Breach of Air India data poses litigation risk for airline, experts say

Breach of Air India data poses litigation risk for airline, experts say

The breach of passenger data at Air India may pose litigation risks for the airline that could further delay the privatisation process, warn experts, adding that the national carrier must prioritise efforts to contain the damage from the cyber attack by informing passengers about steps they can still take to prevent fraud.

In a press statement, the airline said that its passenger processing system, supplied by multi-national information technology company SITA, was a target of a sophisticated cyber attack on February 25. Nearly 45 lakh “data subjects” registered over a period of 10 years between August 2011 to February 2021 were affected around the world, including passengers of other airlines such as Singapore Airlines, Lufthansa, Cathay Pacific, United Airlines, among others. The attack was on SITA’s servers at its data centre in Atlanta, United States.

“A major impact it may have is that the current process of privatisation may go slow as there will always be fear of unquantified litigation risks. They (government) may be able to separate past versus future liabilities, but it opens up a new avenue for a discussion with potential bidders,” said Sivarama Krishnan, Leader-Asia Pacific, Cybersecurity, PwC.

The extent to which individual airlines were affected due to the cyber attack varied from one airline to another. Some airlines wrote to their passengers saying only passenger names and frequent flyer numbers were stolen. In the case of Air India, the theft pertained to “name, date of birth, contact information, passport information, ticket information, Star Alliance and Air India frequent flyer data (but no passwords data were affected) as well as credit cards data (but no CVV data).”

Adopt remdial measures

Experts recommend that Air India must prioritise alerting its customers and asking them to take specific preventive steps, says Sanchit Gogia, Founder, Greyhound Research.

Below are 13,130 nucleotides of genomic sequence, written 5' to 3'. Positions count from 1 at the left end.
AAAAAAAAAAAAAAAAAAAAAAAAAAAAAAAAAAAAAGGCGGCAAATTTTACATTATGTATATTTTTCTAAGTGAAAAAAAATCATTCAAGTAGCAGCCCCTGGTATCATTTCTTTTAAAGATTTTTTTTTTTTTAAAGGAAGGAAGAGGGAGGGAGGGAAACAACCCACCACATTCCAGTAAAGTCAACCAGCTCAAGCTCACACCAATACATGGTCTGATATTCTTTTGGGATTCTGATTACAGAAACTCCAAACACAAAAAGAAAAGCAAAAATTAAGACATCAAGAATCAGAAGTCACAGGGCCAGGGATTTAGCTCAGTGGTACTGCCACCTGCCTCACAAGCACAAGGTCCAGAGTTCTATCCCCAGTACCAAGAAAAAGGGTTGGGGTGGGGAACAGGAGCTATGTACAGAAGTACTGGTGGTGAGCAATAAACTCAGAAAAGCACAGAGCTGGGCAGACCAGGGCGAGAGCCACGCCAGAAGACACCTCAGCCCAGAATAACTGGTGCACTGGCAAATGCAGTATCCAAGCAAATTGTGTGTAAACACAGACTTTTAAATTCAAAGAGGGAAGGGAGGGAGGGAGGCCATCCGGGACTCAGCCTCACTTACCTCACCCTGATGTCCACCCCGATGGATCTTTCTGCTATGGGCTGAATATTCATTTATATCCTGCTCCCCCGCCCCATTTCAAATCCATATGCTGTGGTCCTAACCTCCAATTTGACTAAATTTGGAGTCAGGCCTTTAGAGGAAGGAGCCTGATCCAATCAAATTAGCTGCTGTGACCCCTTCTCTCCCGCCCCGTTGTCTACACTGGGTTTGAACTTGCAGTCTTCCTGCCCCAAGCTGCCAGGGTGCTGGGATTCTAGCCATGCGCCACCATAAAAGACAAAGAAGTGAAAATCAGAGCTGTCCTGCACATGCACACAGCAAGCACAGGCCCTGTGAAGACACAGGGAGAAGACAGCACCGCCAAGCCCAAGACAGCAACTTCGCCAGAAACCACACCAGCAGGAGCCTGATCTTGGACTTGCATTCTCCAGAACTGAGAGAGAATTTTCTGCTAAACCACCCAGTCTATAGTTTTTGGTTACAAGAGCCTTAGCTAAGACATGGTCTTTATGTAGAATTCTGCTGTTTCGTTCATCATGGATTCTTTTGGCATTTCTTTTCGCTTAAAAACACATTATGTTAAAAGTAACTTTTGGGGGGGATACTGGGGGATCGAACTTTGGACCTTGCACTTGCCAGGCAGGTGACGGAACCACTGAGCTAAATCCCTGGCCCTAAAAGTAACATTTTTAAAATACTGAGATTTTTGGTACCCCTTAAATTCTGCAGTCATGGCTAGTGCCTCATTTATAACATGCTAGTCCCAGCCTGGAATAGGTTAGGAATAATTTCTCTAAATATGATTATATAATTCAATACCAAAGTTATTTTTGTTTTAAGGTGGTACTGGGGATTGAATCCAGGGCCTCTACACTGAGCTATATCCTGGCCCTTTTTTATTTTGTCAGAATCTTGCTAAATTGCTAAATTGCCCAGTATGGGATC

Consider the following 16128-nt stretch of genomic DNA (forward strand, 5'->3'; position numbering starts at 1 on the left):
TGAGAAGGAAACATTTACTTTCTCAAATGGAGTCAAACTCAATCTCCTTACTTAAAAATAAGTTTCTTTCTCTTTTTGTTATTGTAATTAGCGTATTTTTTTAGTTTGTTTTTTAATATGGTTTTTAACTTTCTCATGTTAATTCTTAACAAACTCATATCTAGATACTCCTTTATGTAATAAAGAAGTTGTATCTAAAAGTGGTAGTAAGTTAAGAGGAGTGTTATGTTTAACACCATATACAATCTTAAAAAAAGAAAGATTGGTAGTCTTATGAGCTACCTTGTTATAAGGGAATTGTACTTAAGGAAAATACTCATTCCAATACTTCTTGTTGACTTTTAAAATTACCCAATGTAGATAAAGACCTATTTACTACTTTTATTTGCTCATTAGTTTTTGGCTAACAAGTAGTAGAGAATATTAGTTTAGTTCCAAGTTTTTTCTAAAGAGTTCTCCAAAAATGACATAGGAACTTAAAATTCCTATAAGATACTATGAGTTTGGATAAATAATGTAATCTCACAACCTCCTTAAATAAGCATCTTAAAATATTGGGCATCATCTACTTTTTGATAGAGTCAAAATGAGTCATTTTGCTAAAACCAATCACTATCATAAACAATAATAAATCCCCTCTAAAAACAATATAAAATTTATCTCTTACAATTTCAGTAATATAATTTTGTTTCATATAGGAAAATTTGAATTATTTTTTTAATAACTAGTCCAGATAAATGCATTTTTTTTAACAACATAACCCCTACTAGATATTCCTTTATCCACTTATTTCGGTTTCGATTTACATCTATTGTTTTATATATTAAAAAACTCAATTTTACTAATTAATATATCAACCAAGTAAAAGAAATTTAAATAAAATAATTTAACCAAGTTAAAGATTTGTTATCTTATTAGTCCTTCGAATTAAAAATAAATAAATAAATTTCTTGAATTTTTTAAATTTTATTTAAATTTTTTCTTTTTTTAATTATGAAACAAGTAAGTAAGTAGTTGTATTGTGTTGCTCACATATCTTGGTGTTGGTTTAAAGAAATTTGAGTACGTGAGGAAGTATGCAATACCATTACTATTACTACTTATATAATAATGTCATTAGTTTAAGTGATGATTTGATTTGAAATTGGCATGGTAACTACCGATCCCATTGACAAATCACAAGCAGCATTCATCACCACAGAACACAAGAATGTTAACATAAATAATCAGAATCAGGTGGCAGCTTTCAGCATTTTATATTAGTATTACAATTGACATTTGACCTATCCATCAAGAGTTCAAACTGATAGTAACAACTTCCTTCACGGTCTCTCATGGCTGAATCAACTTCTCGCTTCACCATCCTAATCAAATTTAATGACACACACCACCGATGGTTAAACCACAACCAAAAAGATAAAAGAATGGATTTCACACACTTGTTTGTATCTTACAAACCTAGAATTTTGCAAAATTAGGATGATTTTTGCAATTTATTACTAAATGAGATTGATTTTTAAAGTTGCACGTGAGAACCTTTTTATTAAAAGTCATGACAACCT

“The focus ought to be on remedial and protective measures rather than on investigation alone. Air India should be releasing a public advisory either through e-mails or SMSes asking customers to beware of dubious emails, SMSes or calls. Customers must be told to change their passwords and credit and debit cards immediately. This will go a long way in instilling confidence,” says Mr. Gogia.

At the same time, there is no need to panic. “There is nothing much a hacker can do just by having a passport number in isolation. If you have safeguarded your email ids, and changed passwords, these measures will go a long way in curbing the steps to hack you.”

So far, Air India has issued a notification on its websites for its passengers urging them to change their passwords. The airline has said that it is investigating the data security incident and taking steps to secure the compromised servers besides engaging external specialists of data security incidents and liasing with credit card issuers.

In response to an e-mail query, SITA said on Saturday, “By global and industry standards, we identified this cyber-attack extremely quickly. The matter remains under active investigation by SITA. Each affected airline has been provided with the details of the exact type of data that has been compromised, including details of the number of data records within each of the relevant data categories, including some personal data of airline passengers.”

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